DVTA takes over management of bus line
by Jack Deming
Sep 26, 2013 | 1432 views | 0 0 comments | 75 75 recommendations | email to a friend | print
WILMINGTON- Ten years after the Deerfield Valley Transit Authority helped start CFonnecticut River Transit, the DVTA has signed a one-year contract to take over the bus line’s management. The DVTA will be fully responsible for CRT’s operations, along with the MOOver.

CRT, nicknamed “The Current,” runs 15 bus lines in Windham and Windsor counties,, as well as Lebanon and Hanover, NH. Following the Connecticut River, the Current, based in Rockingham, runs north to White River Junction, northwest to Rutland, and as far south as Brattleboro. The DVTA is already the state’s third largest fixed route bus service, and with its new management role, the DVTA will have its hands full.

“Part of our job at CRT will be to help with capital, budgeting, and marketing, and provide technical assistance wherever needed,” said DVTA General Manager Randy Schoonmaker. “They have a great crew there with quality staff who work hard. It’s a Vermont thing to do, like neighbor helping neighbor, to temporarily help another transit company.”

DVTA agreed to take over management of CRT after performing a management review on behalf of the Vermont Department of Transportation in June, aimed at making suggestions for future operations of the company. At the time, CRT was searching for a new executive director, and following DVTA’s review, VTrans recommended that CRT sign an agreement allowing DVTA to stay on in a management capacity.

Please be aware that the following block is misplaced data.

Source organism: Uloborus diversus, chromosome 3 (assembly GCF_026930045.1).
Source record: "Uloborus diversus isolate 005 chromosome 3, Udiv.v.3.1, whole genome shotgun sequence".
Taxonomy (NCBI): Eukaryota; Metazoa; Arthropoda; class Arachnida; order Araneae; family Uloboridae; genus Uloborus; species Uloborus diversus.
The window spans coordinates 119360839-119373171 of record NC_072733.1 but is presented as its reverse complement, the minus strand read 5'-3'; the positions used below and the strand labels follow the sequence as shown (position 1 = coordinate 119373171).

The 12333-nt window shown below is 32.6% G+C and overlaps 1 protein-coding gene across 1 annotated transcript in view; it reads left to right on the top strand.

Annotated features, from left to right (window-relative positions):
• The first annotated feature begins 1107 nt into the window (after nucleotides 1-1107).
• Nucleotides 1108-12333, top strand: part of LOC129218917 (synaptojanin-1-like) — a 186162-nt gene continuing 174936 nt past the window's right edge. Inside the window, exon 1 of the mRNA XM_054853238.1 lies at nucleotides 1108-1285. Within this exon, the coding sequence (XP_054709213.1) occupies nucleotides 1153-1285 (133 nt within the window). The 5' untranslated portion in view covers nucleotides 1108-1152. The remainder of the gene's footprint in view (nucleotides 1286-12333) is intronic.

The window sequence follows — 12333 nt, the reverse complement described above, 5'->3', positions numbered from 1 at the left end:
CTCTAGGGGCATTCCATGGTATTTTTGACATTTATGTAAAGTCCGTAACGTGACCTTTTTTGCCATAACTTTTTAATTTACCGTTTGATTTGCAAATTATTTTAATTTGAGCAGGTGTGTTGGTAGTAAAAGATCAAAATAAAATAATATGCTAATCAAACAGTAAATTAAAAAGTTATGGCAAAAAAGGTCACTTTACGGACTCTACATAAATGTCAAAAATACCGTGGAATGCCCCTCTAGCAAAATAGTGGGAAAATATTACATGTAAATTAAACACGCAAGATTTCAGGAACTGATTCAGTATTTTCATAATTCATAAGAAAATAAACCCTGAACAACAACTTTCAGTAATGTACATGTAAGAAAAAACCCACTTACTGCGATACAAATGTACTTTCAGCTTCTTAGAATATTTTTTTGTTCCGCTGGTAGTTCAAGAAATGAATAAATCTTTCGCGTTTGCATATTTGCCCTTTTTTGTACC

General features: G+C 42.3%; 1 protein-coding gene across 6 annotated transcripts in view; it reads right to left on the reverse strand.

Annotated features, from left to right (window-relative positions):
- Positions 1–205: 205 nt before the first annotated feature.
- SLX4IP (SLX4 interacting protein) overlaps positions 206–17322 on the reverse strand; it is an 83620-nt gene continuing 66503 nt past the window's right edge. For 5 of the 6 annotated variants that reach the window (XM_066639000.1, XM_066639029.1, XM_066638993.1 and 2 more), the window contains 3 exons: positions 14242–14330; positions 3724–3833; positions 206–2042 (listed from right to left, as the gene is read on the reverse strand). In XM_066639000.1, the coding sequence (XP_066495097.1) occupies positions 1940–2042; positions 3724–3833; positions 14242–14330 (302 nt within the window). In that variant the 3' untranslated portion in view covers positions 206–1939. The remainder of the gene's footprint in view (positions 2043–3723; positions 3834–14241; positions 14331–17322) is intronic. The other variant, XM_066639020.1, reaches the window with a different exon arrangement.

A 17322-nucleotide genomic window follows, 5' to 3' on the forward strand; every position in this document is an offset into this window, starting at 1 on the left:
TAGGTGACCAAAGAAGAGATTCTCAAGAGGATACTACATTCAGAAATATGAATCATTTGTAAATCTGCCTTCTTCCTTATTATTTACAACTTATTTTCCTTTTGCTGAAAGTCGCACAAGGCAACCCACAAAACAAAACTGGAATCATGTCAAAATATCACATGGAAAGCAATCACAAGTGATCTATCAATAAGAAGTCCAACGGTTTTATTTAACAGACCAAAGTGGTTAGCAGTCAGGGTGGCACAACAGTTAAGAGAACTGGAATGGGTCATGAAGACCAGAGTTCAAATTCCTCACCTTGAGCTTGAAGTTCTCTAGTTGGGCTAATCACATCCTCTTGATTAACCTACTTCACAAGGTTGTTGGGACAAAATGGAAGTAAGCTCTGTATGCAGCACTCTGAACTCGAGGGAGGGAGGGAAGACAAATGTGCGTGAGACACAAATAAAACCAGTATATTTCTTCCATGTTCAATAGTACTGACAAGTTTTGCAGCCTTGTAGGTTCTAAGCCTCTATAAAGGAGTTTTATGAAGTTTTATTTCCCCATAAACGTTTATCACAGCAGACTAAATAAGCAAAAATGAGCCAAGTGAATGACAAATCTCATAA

The agreement makes the DVTA responsible for the entire operation of management services for CRT, while reporting to the CRT board of directors, which retains full control of the company. This isn’t the first time the DVTA has acted as a managing entity. In 2003 the DVTA took over management of the BeeLine in Brattleboro for nine months.

The DVTA will take on management of CRT at a time when construction of a new facility is just around the bend, as well as the MOOver’s busiest time of year. “We’re going to be challenged for time, as this coincides with the peak of construction on our new building and as we’re heading into our heavy business season,” said Schoonmaker, “but this is a great opportunity to work with other people to build a stronger transit community throughout the state.”

The management deal is not-for-profit and the state will reimburse the DVTA for any expenses. According to Schoonmaker, Rebecca Gagnon will take on the role of general manager for CRT. Gagnon is a former DVTA operations manager who administered the Brattleboro BeeLine for several years, and has a lengthy career in the transportation industry.

“We signed a one-year agreement because one year gives us the time we need to go in there and assist in any way we can,” said Schoonmaker.
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